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Subject: ((The) Settlers of) Catan - A Five-point Review rss

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Sean May
South Korea
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Roll dice to randomly generate resources, use same to buy development cards for bonuses and to build more settlements, roads and eventually cities for points - ten points wins the game.

Aesthetics: 7

For its age, Catan really doesn't look too bad. It's nice and colourful without being garish. The hexes are a decent size and the jigsaw puzzle-type frame usually holds everything together. Usually. The development card art is a bit bland - maybe that's one reason I tend not to go for them. The village (I always call them villages and not settlements because cities are settlements too), road and city piece are cute wooden pieces that have a classic look and feel to them. I like the fact that the basic colours are white, orange, red and blue: it's kind of an unusual selection, but yellow and green perhaps wouldn't have stood out too well on the board.

Gameplay: 8.5

It's criticised for being too random, and that is a problem, but I don't find it much of one. I find it quite thematic that sometimes fields produce a lot or a little. As long as you don't take it too seriously, it's really quite entertaining when a 4, say, comes up way more often than a 6. Good players will always try to place their initial villages in optimal positions, but that randomness can screw over even the most careful of planners. Nevertheless, intelligent placement of villages and cities will always prove the best strategy in the long run.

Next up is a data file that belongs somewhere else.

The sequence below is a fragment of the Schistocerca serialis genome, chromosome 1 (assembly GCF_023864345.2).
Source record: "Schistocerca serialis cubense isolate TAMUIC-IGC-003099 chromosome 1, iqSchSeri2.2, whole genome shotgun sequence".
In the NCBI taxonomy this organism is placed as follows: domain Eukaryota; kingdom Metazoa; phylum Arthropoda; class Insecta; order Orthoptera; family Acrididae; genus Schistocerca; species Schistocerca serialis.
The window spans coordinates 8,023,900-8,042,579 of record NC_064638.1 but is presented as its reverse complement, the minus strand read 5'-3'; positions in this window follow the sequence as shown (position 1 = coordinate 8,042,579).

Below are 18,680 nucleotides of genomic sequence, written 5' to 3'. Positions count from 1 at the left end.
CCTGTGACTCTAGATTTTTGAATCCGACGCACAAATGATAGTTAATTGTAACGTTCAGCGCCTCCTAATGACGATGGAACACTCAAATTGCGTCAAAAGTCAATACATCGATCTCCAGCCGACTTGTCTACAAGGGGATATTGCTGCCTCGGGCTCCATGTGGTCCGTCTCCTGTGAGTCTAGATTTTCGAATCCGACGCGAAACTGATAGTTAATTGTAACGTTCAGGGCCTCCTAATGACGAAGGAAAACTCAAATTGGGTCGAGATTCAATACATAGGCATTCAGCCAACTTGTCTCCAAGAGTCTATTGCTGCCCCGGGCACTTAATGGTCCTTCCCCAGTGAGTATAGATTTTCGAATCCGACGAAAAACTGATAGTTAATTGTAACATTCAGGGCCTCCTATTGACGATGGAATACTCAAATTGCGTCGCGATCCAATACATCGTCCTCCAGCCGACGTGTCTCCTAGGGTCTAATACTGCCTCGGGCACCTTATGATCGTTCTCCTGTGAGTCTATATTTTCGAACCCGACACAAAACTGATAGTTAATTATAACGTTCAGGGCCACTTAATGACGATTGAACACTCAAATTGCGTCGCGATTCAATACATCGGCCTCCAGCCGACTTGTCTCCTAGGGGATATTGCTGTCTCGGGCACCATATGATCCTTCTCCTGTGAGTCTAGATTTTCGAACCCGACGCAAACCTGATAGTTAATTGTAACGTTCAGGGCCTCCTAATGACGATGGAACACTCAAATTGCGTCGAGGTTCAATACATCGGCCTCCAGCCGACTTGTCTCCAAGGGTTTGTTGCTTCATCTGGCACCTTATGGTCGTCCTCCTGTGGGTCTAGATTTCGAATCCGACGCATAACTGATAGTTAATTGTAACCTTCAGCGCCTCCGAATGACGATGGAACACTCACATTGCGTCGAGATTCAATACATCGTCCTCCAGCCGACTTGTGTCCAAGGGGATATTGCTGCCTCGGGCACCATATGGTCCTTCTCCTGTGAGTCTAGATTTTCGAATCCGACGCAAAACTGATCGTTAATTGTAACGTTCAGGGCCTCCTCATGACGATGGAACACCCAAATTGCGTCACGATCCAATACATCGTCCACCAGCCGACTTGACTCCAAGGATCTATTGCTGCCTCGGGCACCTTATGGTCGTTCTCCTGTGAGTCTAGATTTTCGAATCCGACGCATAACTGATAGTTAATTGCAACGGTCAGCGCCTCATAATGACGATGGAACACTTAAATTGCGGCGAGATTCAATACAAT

I like the strategy in Catan. It's not oppressively heavy. Sometimes you have to wait a few turns to implement the next stage of your plan. Sometimes you'll have to trade with the other players. If you're winning, you'll have to accept that maybe they won't want to trade with you. And yes, sometimes you will have to pass your turn without having done anything other than roll the dice. But you'll be back on track next time ... or the time after. At least rounds don't last too long. Generally, the player with the best strategy will win.

Interest: 7.5

I've never actually played anything other than the base game, so I have to admit that it's pretty bland. Your only way to interact with people (apart from trading and moving the robber) is to build a road or settlement in their way. Basically constructing two things, towns and roads, is an extremely simplistic form of kingdom-building, but I love seeing these little colonies grow. There's no magic or horror to the game, and only the barest bones of world-building or narrative. However, I prefer to think of it as classic, rather than simplistic.

Fun: 8.5

I've always enjoyed playing The Settlers of Catan, and, as I get more into board games and play more recent and more sophisticated games, I don't think my enjoyment will fall off much. It's a very solid, simple game that does what it does well. I generally always feel that we could have played to 12 or 15 points - and that's a mark of a game that doesn't outstay its welcome.

Replayability: 6

I want to play Catan more often than I do ... but I don't.

Overall: 7.5

A classic, simple, solid game. It may not be fair from round to round, but, over the course of a game, the player with the better strategy will likely win.

I've retconned this review slightly to add one more category: Replayability. While I was at it, I upped the Gameplay rating from 8 to 8.5, the Interest from 7 to 7.5 and the Fun from 8 to 8.5.

The previous Overall score was also 7.5.
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